‘In Case You Missed It’ a highlight of my week
I’ve started looking forward every week to the “In Case You Missed It,” and I find it one of the most entertaining and mind-blowing things being published in the Twin Cities.
Every time I read it, my first impulse is to think, “Is this a joke?” and yet it’s not. Frankly, I wouldn’t believe most of it, or would just assume it comes from some wacky Internet conspiracy theorists, except that each article comes with places where you can see it and prove it to yourself.
The story about Jeff Gannon, [Feb. 18, 2005] the White House reporter who turned
out to be a Bush plant and gay hooker, was amazing. Why isn’t the news
media leading with this every night? Why isn’t this the main headline
on every newspaper?
Can you imagine Clinton filling the press with propagandists, including a gay
hooker? Can you imagine what the media reaction would have been? They would
have been impeached immediately.
You can do this test with any of the other stories, like the head of a major
newspaper being tied to white supremacist groups. Can you imagine what the reaction
would be if the head of, say, CNN had ties like this? Can you imagine how quickly
they would lose their job? In fact, that happened recently—a CNN editor
was fired almost immediately for making a controversial statement. In that case,
it wasn’t even false—he said the U.S. Army tried to kill journalists,
and they had fired on the hotel where all the journalists stayed—and it
was said in private, and they fired him anyway.
I realize that putting gay hookers in the press room and giving tours to groups
of white supremacists are only the seventeenth and eighteenth things this month
that Bush should be impeached for, but let’s not let things like this
slide. Thanks to Pulse for keeping stories like this in the public eye, and
for letting people know about this.
How can Norm Coleman live with himself?
Senator Norm Coleman should be ashamed of the votes he recently cast regarding
bankruptcy “reforms.” How can he justify his vote against protection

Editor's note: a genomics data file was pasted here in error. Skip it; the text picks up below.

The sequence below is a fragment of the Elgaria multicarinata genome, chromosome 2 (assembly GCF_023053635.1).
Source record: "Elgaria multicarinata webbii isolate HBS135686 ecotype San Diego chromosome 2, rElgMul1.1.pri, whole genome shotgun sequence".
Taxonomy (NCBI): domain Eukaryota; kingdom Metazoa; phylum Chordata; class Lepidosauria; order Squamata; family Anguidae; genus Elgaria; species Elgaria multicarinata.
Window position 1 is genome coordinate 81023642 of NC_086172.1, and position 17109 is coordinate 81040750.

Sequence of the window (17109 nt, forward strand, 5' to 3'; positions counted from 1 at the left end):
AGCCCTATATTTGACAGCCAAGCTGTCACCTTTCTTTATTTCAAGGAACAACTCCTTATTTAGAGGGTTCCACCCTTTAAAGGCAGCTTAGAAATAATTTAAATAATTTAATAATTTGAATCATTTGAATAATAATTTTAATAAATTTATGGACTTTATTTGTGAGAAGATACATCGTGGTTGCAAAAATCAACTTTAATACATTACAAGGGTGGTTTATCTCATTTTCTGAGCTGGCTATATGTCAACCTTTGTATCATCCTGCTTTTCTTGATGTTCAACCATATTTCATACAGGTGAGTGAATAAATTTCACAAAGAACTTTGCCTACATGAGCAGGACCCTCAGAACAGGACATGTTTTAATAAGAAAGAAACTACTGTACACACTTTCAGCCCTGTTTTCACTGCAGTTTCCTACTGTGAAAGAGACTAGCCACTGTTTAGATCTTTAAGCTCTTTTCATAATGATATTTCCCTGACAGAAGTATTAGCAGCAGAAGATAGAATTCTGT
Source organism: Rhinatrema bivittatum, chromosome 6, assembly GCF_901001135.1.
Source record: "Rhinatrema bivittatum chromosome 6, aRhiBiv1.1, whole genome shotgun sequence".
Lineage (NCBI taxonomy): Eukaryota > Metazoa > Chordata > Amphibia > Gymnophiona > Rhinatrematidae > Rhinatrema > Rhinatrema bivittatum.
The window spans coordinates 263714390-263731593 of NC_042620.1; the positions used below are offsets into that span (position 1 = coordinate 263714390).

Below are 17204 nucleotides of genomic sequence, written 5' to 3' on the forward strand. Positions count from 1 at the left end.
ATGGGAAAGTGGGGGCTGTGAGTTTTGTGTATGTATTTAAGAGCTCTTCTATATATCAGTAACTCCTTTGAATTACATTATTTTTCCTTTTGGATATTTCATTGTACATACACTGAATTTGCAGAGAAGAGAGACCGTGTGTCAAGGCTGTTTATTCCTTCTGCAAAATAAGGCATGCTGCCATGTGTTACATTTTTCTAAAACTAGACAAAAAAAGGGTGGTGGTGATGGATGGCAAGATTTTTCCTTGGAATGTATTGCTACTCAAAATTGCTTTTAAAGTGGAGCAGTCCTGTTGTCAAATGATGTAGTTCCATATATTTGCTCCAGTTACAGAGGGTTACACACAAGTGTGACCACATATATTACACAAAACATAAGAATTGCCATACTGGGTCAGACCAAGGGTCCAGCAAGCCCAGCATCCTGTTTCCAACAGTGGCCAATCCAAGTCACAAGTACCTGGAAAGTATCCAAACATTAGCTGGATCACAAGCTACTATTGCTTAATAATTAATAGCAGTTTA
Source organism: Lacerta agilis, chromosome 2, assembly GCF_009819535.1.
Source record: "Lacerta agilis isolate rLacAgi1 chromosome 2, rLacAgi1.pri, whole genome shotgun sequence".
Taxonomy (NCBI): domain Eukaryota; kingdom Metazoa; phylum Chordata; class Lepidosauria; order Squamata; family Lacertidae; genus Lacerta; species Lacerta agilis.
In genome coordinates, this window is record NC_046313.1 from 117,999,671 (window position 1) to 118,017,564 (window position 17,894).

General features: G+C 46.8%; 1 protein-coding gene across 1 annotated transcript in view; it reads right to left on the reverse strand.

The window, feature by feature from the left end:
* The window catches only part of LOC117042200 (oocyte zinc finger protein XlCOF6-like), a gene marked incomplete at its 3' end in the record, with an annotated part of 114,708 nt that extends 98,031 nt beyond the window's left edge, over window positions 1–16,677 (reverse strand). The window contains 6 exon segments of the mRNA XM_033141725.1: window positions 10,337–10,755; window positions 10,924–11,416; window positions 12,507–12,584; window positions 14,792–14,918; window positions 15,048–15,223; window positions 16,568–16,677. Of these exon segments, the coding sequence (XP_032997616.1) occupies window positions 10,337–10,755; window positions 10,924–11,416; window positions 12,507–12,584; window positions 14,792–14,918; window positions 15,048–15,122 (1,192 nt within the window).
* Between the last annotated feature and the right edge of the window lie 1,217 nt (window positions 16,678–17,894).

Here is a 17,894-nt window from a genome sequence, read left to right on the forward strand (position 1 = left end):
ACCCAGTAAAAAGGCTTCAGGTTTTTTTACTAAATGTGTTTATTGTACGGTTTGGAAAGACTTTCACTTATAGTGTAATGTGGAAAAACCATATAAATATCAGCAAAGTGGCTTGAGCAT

for employees and retirees from corporate practices that deprive them of their
earnings and retirement savings when a business files for bankruptcy? How will
he explain voting against protecting the insurance benefits paid to retirees
and against predatory lending practices?
What could possibly justify his vote to allow our richest citizens to hide their
assets in one state while declaring bankruptcy in another? And in a time of
war, how will he sleep knowing that he voted against extending protections to
families of military personnel whose deployment deprives them of their primary
income and forces them into bankruptcy?
Coleman's constant smile and charming rhetoric mask his true intentions: disregarding
the needs, interests, and realities of the majority of citizens in favor of
his rich, corporate supporters. Shame on him, and shame on us if we let him
get away with it.
Cynthia L. Crist
Minnesotans should be worried about mercury
Waiting until 2010 and 2018 to cut mercury production from electric power plants
is another crime against humanity. Already hundreds of thousands of children
are born with this brain and nerve-destroying toxin in their bodies and every
day the problem gets worse.
Minnesotans should be especially concerned. Every lake, pond, river and stream
is already so dangerously poisoned that it is unsafe to eat most fish and everyday
gets worse. Do we want to destroy our health and our tourist industry as well?
Wake up Minnesota. Its time to stop the powerful and destructive coal industry
from further destroying our quality of life, our economy and our very existence.